Sagittal balance of the cervical spine: an analysis of occipitocervical and spinopelvic interdependence, with C-7 slope as a marker of cervical and spinopelvic alignment.J Neurosurg Spine. 2015 Jul; 23(1):16-23.JN
Sagittal malalignment of the cervical spine has been associated with worsened postsurgical outcomes. For better operative planning of fusion and alignment restoration, improved knowledge of ideal fusion angles and interdependences between upper and lower cervical spine alignment is needed. Because spinal and spinopelvic parameters might play a role in cervical sagittal alignment, their associations should be studied in depth.
The authors retrospectively analyzed digital lateral standing cervical radiographs of 145 patients (34 asymptomatic, 74 symptomatic; 37 surgically treated), including full-standing radiographs obtained in 45 of these patients. Sagittal measurements were as follows: C2-7, occiput (Oc)-C2, C1-2 Cobb angles, and C-7 slope (the angle between the horizontal line and the superior endplate of C-7), as well as T4-12 and L1-S1 Cobb angles, sacral slope, pelvic incidence, and C-7 sagittal vertical axis (SVA). A correlation analysis was performed, and linear regression models were developed.
Statistical analyses revealed significant correlations between C2-7 and Oc-C2 (r = -0.4, p < 0.01), Oc-C2 (r = -0.3, p < 0.01), and C1-2 angle (r = -0.3, p < 0.01). C-7 slope was significantly correlated with C2-7 (r = -0.5, p < 0.01) and with Oc-C2 angle (r = 0.2, p = 0.02). Total cervical (Oc-C7) lordosis was 30.2° and did not differ significantly among asymptomatic, symptomatic, and surgically treated patients. Correlations between C2-7 and Oc-C2 alignment were stronger in asymptomatic patients (r = -0.5, p < 0.01) and surgically treated patients (r = -0.5, p < 0.01) than in symptomatic patients (r = -0.3, p = 0.01), but the between-group difference was not significant (p > 0.1). Comparing cervical and spinopelvic alignment revealed a significant correlation between sacral slope and C-7 slope (r = -0.3, p = 0.04) and C2-7 (r = 0.4, p < 0.01). The C-7 SVA correlated significantly with the C-7 slope (r = -0.4, p < 0.01). The interdependences were stronger within the occipitocervical parameters than between the cervical and remaining spinal parameters.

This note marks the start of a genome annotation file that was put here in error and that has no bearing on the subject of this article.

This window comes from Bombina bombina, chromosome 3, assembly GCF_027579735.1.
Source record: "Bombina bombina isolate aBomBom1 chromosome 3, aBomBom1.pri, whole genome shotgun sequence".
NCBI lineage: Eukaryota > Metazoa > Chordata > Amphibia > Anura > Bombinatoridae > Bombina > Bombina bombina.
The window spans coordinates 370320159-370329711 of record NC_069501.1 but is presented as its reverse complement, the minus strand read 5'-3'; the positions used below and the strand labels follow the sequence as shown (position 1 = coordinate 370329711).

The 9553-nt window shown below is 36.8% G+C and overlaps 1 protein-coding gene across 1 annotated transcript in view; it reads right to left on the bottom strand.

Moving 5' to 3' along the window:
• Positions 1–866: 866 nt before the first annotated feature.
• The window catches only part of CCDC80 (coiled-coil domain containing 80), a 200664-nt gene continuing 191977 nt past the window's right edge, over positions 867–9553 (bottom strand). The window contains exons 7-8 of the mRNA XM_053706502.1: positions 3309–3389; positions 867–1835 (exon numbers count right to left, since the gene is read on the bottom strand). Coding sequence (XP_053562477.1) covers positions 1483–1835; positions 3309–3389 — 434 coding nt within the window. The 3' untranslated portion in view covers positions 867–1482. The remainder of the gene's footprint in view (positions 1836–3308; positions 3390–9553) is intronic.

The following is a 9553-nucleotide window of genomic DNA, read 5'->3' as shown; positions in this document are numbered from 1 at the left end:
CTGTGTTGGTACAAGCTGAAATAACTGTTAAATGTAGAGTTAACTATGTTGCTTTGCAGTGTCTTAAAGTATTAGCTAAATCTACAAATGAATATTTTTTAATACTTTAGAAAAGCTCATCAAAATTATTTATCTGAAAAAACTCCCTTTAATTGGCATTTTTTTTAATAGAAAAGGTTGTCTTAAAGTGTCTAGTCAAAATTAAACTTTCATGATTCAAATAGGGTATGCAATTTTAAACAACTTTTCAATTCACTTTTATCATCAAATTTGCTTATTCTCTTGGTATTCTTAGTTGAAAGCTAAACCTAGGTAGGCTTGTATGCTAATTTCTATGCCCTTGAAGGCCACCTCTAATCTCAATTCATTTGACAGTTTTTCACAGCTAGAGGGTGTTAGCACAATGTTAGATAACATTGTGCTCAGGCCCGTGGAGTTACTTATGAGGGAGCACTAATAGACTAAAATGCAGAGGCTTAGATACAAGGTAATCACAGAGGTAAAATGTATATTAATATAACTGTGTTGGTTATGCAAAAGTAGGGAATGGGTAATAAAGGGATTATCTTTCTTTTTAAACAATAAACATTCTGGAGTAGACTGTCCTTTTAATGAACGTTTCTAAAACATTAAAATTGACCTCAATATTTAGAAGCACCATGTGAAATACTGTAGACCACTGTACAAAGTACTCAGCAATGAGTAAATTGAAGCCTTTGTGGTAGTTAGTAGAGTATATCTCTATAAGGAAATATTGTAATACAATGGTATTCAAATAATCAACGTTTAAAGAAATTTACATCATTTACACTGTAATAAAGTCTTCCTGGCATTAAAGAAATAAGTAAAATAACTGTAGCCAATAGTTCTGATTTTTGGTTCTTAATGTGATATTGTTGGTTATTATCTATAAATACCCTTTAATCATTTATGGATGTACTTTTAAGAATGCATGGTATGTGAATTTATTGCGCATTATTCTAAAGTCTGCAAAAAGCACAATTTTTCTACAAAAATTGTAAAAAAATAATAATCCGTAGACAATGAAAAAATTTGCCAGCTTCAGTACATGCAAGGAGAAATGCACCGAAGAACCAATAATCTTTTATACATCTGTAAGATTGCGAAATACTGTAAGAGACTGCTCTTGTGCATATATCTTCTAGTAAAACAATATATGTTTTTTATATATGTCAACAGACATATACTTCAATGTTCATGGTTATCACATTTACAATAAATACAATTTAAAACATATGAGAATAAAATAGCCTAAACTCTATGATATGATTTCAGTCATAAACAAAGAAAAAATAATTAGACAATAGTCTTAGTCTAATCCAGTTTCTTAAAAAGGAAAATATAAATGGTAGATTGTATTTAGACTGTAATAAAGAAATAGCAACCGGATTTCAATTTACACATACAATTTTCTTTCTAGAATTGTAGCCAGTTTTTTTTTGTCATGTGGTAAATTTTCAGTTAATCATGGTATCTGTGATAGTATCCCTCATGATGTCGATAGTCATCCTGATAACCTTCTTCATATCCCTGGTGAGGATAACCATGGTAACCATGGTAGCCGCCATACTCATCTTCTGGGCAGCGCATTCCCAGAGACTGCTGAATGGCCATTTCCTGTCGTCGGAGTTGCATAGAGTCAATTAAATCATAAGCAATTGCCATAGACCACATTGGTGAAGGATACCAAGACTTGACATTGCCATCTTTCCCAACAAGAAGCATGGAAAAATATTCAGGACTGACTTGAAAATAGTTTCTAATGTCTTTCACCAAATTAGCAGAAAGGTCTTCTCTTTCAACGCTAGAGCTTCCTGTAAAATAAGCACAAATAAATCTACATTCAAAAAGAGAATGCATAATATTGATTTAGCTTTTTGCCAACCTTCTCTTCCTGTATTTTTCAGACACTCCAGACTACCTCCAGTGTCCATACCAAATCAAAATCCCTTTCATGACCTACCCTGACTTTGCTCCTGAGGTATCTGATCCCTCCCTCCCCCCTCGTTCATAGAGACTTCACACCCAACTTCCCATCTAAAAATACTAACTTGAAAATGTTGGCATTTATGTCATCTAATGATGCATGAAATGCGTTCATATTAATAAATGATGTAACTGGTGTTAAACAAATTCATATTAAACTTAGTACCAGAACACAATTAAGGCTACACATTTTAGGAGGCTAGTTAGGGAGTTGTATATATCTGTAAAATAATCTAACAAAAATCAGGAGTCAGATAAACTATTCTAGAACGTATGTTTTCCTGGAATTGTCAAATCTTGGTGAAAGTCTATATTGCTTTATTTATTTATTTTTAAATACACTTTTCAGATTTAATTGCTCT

Significant correlations between the upper and lower cervical spine exist, confirming the existence of inherent compensatory mechanisms to maintain overall balance; no significant differences were found among asymptomatic, symptomatic, and surgically treated patients. The C-7 slope is a useful marker of overall sagittal alignment, acting as a link between the occipitocervical and thoracolumbar spine.